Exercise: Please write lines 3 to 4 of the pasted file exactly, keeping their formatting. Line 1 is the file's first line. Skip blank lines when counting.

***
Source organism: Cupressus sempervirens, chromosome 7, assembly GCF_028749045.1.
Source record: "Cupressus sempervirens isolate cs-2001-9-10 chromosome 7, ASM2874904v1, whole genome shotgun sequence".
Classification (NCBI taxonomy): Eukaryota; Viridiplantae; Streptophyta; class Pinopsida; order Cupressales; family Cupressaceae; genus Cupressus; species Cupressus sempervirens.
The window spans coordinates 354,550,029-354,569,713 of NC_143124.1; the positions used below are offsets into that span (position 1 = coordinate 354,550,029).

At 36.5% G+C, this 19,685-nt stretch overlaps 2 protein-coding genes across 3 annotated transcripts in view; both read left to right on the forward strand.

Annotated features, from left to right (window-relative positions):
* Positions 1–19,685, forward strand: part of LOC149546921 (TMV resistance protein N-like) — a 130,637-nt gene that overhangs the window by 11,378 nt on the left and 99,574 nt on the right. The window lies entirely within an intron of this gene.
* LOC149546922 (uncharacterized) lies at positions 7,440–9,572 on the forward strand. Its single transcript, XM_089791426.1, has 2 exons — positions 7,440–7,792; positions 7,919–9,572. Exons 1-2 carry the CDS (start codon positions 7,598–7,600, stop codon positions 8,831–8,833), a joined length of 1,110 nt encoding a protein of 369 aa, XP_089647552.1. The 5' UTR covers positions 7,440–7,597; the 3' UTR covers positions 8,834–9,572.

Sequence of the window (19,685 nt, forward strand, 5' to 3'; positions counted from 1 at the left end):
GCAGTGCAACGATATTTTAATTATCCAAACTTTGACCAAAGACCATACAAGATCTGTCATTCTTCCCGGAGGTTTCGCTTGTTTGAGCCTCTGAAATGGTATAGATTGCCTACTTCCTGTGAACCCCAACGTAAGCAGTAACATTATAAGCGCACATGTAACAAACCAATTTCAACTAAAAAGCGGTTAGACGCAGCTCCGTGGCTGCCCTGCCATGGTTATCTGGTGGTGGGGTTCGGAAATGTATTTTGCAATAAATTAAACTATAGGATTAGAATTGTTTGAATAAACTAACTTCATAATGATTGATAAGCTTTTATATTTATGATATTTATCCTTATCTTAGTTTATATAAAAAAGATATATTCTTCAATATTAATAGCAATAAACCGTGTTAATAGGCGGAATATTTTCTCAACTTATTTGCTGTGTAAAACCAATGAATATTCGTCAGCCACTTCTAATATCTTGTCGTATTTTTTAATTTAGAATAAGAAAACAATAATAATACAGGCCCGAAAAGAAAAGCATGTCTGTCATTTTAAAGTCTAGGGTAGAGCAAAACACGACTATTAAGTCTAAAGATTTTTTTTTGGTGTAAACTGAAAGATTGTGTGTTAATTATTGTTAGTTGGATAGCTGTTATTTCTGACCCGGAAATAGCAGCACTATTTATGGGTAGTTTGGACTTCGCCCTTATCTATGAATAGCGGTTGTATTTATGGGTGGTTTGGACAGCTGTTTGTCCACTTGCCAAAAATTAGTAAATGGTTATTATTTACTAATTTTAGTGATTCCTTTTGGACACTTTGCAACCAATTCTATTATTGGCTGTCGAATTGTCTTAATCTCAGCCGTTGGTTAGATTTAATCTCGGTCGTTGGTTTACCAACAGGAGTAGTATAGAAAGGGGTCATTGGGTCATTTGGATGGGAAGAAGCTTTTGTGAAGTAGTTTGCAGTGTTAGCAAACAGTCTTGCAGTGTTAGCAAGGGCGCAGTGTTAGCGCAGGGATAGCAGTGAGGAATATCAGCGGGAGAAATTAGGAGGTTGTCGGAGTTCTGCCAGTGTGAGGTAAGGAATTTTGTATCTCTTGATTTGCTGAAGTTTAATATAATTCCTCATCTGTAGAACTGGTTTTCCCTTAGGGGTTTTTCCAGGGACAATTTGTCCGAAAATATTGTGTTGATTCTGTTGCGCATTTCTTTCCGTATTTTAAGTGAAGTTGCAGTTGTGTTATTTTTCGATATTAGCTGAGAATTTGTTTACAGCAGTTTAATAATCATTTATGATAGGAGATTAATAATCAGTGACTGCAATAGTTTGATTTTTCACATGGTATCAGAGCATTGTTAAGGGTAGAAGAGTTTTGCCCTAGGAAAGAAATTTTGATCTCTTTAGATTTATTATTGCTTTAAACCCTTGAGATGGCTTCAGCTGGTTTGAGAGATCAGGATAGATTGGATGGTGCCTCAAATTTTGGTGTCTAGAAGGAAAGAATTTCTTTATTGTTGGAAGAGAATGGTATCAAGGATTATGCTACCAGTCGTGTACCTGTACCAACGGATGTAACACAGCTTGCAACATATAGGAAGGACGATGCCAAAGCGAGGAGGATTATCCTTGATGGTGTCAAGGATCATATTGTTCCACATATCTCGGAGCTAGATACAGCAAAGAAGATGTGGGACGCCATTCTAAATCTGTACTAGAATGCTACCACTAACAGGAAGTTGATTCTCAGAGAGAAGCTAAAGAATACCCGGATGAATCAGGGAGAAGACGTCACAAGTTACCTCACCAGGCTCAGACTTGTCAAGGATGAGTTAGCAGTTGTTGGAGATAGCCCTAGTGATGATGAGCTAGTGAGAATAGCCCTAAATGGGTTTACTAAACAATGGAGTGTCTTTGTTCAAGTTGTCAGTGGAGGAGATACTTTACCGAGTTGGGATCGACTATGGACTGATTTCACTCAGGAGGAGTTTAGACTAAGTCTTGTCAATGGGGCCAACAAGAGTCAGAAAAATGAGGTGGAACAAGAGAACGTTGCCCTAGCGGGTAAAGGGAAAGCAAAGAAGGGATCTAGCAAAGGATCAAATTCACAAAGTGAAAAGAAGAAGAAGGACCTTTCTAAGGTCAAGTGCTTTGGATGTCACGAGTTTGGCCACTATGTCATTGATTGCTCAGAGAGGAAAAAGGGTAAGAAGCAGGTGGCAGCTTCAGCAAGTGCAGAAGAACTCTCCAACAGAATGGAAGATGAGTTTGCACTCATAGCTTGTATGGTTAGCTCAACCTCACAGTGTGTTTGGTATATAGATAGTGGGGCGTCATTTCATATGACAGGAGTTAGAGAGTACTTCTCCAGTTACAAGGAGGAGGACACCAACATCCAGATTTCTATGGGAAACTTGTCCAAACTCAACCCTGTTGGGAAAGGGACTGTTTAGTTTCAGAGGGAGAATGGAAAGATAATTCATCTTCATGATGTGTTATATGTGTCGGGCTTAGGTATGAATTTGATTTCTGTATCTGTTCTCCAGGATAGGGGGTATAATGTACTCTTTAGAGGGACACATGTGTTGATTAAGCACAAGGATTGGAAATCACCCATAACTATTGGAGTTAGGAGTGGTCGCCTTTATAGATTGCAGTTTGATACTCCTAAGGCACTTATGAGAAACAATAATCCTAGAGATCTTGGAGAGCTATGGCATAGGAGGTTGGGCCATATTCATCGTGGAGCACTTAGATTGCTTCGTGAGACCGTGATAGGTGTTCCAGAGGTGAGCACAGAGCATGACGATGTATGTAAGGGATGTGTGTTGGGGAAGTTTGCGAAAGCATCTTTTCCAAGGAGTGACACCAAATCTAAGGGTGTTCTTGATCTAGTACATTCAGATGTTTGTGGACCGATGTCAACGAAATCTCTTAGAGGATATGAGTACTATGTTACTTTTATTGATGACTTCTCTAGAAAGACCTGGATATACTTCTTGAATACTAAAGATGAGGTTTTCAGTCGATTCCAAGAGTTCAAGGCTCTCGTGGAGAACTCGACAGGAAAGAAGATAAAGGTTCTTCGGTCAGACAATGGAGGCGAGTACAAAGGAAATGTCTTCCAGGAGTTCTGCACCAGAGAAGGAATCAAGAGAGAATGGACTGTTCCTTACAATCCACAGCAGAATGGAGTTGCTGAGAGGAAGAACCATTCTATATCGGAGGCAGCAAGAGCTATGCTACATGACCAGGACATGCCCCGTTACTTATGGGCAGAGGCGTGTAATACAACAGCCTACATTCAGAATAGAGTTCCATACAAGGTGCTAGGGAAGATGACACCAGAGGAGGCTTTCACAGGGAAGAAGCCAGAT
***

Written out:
Classification (NCBI taxonomy): Eukaryota; Viridiplantae; Streptophyta; class Pinopsida; order Cupressales; family Cupressaceae; genus Cupressus; species Cupressus sempervirens.
The window spans coordinates 354,550,029-354,569,713 of NC_143124.1; the positions used below are offsets into that span (position 1 = coordinate 354,550,029).